Belcher then radioed for backup and states that at this point in time, he had already made the decision to enter the house. Belcher Dep. 78:8-11, 75:3-15.15. All of the police officers agree that upon arrival on the scene of Hartman's house, there were no outward signs of an emergency. See Bullock Dep. at 16:12-16, 17:24-18; Stollsteimer Dep. 29:11-14, 29:15-18; Kohlmyer Dep. 21:1-20; Ritz Dep. 14:24-15:10; Basile Dep. 25:23-26:8, 29:4-16; Kaighn Dep. 26:16-27:14. Officers Kaighn and Basile were able to see Hartman through a window and reported that nothing was going on in the house from their vantage point. Belcher Dep. 99:14-100:8. Approximately ten minutes later, the residence telephone rang and was answered by Sadowski. Sadowski Dep. at 39:17-40:2; Hartman Dep. at 60:11-22. The call was from a Gloucester Township Police Officer asking Sadowski to come outside with her keys. Sadowski Dep. at 40:4-9. Sadowski exited the residence through the back sliding glass doors and claims that, as she proceeded to the front of the house, she was met by Gloucester Township Police Officer John Stollsteimer ("Stollsteimer") in "full assault stance" with his weapon drawn and pointed at Sadowski's face. Sadowski Dep. at 40:14-19, 42:24-43:6. Sadowski claims that the weapon was pointed at her for almost fifteen seconds. Id. at 76:7-77:12. Sadowski, who was confused, said "what in God's name are you doing?" Id. at 41:7-11. Stollsteimer laughed and said "yeah, right, what am I doing." Id. at 41:13-14. Sadowski was then escorted to the front of the house where she encountered another police officer and Belcher. Id.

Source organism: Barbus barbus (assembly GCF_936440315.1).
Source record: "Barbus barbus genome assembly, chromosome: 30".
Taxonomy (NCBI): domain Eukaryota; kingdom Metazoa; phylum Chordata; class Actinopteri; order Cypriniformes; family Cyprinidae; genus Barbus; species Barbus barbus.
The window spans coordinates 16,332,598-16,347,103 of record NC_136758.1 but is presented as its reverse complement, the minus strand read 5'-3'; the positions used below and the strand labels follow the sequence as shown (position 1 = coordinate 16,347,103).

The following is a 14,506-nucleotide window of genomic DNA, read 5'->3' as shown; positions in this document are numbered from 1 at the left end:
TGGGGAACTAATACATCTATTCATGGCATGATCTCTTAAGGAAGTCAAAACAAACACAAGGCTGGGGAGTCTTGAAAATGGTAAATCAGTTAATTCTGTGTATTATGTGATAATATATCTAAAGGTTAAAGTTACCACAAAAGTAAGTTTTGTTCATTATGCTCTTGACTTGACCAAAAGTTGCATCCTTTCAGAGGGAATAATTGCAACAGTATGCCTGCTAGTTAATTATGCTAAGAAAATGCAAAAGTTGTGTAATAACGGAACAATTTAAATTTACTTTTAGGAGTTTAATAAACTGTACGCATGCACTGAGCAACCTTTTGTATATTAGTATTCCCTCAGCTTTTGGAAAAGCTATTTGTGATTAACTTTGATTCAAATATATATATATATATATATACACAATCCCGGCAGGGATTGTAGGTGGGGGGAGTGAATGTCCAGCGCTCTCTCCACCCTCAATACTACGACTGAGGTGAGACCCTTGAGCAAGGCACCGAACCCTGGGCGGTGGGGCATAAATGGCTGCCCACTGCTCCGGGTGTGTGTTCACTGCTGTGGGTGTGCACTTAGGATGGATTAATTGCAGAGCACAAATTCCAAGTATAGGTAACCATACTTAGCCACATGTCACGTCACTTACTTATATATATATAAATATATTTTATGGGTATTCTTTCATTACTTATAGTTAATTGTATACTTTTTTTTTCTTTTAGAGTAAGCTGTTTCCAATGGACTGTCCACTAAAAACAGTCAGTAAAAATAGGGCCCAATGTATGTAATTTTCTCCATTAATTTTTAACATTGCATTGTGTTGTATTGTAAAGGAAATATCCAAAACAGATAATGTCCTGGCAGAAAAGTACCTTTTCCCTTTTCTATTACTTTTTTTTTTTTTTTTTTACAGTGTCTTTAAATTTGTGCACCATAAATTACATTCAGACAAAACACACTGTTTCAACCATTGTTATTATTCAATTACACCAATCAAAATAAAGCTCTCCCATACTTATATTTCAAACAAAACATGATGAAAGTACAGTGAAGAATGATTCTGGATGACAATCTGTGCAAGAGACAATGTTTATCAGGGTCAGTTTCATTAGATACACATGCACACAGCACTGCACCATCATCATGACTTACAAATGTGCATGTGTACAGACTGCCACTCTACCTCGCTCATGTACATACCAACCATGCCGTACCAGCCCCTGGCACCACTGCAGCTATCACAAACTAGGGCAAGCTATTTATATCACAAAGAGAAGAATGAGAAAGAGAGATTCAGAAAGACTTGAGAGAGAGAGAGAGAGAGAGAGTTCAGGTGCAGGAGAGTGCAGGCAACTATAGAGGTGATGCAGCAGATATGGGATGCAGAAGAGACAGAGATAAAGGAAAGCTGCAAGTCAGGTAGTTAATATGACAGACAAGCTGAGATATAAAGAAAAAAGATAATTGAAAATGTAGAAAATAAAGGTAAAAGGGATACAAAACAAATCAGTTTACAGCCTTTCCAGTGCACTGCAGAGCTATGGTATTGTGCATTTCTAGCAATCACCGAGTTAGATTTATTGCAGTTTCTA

By this time there were several officers on the scene. Sadowski was "peppered with questions" about who else was in the house, who owned the cars in the driveway, who they worked for, what they were doing, etc. Id . Sadowski answered their questions and assured them that there were no weapons in the house and that nothing was wrong. Id. at 41:15-42, 42:3-10. According to Belcher, she admitted that she accidentally dialed 911. Belcher Dep. 92:13-93:7, 95:5-13. At this point, the record is unclear as to the nature of the officers' concern. If domestic violence was suspected, Sadowski was now safely out of the house.